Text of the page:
2. This sister now cries out to us because of the harm we have inflicted on her by our irresponsible use and abuse of the goods with which God has endowed her.


Then, after briefly summarizing apt teachings of his papal predecessors, the Pope explicitly explains his inspiration from St. Francis of Assisi as follows:

10. I do not want to write this Encyclical without turning to that attractive and compelling figure, whose name I took as my guide and inspiration when I was elected Bishop of Rome. I believe that Saint Francis is the example par excellence of care for the vulnerable and of an integral ecology lived out joyfully and authentically. He is the patron saint of all who study and work in the area of ecology, 
and he is also much loved by non-Christians. He was particularly concerned for God’s creation and for the poor and outcast. He loved, and was deeply loved for his joy, his generous self-giving, his openheartedness. He was a mystic and a pilgrim who lived in simplicity and in wonderful harmony with God, with others, with nature and with himself. He shows us just how inseparable the bond is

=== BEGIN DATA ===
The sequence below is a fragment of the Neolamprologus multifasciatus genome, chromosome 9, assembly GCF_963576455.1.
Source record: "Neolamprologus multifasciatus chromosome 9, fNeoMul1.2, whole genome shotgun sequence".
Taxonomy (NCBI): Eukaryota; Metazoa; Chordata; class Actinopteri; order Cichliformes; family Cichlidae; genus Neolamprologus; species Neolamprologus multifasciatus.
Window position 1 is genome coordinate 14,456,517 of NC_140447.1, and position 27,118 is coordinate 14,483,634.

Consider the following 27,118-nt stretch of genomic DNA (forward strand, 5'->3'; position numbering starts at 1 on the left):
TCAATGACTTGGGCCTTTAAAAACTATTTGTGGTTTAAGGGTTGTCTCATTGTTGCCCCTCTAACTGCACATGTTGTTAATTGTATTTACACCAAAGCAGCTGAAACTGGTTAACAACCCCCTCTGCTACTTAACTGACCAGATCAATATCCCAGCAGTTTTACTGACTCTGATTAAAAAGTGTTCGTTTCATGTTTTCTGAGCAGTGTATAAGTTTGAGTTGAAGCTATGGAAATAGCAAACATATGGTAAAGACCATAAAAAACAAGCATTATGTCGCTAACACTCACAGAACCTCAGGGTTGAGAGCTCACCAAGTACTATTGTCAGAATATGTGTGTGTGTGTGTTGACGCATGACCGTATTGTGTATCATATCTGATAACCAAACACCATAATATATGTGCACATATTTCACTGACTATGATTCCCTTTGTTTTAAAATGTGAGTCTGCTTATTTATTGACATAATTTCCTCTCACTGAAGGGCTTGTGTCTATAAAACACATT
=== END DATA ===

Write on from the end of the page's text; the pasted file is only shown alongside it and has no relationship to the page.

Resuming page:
between concern for nature, justice for the poor, commitment to society, and interior peace. 

11. Francis helps us to see that an integral ecology calls for openness to categories which transcend the language of mathematics and biology, and take us to the heart of what it is to be human. Just as happens when we fall in love with someone, whenever he would gaze at the sun, the moon or the smallest of animals, he burst into song, drawing all other creatures into his praise. He communed with 
all creation, even preaching to the flowers, inviting them “to praise the Lord, just as if they were endowed with reason”.[19] His response to the world around him was so much more than intellectual appreciation or economic calculus, for to him each and every creature was a sister united to him by bonds of affection. That is why he felt called to care for all that exists. His disciple Saint Bonaventure 
tells us that, “from a reflection on the primary source of all things, filled with even more abundant piety, he would call creatures, no matter how small, by the name of ‘brother’ or ‘sister’”.[20] Such a conviction cannot be written off as naive romanticism, for it affects the choices which determine our behaviour. If we approach nature and the environment without this openness to awe and wonder, if